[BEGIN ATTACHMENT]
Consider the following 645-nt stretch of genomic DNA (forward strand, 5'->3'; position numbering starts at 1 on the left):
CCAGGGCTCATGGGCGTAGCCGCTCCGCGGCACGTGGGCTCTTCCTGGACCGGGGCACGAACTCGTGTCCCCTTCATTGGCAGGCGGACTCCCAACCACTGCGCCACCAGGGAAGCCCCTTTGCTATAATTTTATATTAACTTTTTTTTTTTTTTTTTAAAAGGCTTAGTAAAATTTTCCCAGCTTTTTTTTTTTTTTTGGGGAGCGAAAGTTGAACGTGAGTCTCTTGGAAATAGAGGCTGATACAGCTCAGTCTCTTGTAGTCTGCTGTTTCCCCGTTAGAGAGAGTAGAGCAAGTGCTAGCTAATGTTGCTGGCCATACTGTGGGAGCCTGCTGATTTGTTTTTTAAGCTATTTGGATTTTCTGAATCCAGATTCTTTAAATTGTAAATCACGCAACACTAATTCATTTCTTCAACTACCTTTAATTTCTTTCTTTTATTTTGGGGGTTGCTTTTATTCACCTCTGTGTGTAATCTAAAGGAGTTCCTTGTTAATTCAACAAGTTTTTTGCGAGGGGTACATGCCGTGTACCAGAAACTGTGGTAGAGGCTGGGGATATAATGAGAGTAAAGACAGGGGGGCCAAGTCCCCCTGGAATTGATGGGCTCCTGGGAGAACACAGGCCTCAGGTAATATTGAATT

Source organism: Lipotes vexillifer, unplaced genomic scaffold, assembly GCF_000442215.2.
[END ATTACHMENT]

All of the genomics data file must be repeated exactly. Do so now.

Consider the following 645-nt stretch of genomic DNA (forward strand, 5'->3'; position numbering starts at 1 on the left):
CCAGGGCTCATGGGCGTAGCCGCTCCGCGGCACGTGGGCTCTTCCTGGACCGGGGCACGAACTCGTGTCCCCTTCATTGGCAGGCGGACTCCCAACCACTGCGCCACCAGGGAAGCCCCTTTGCTATAATTTTATATTAACTTTTTTTTTTTTTTTTTAAAAGGCTTAGTAAAATTTTCCCAGCTTTTTTTTTTTTTTTGGGGAGCGAAAGTTGAACGTGAGTCTCTTGGAAATAGAGGCTGATACAGCTCAGTCTCTTGTAGTCTGCTGTTTCCCCGTTAGAGAGAGTAGAGCAAGTGCTAGCTAATGTTGCTGGCCATACTGTGGGAGCCTGCTGATTTGTTTTTTAAGCTATTTGGATTTTCTGAATCCAGATTCTTTAAATTGTAAATCACGCAACACTAATTCATTTCTTCAACTACCTTTAATTTCTTTCTTTTATTTTGGGGGTTGCTTTTATTCACCTCTGTGTGTAATCTAAAGGAGTTCCTTGTTAATTCAACAAGTTTTTTGCGAGGGGTACATGCCGTGTACCAGAAACTGTGGTAGAGGCTGGGGATATAATGAGAGTAAAGACAGGGGGGCCAAGTCCCCCTGGAATTGATGGGCTCCTGGGAGAACACAGGCCTCAGGTAATATTGAATT

Source organism: Lipotes vexillifer, unplaced genomic scaffold, assembly GCF_000442215.2.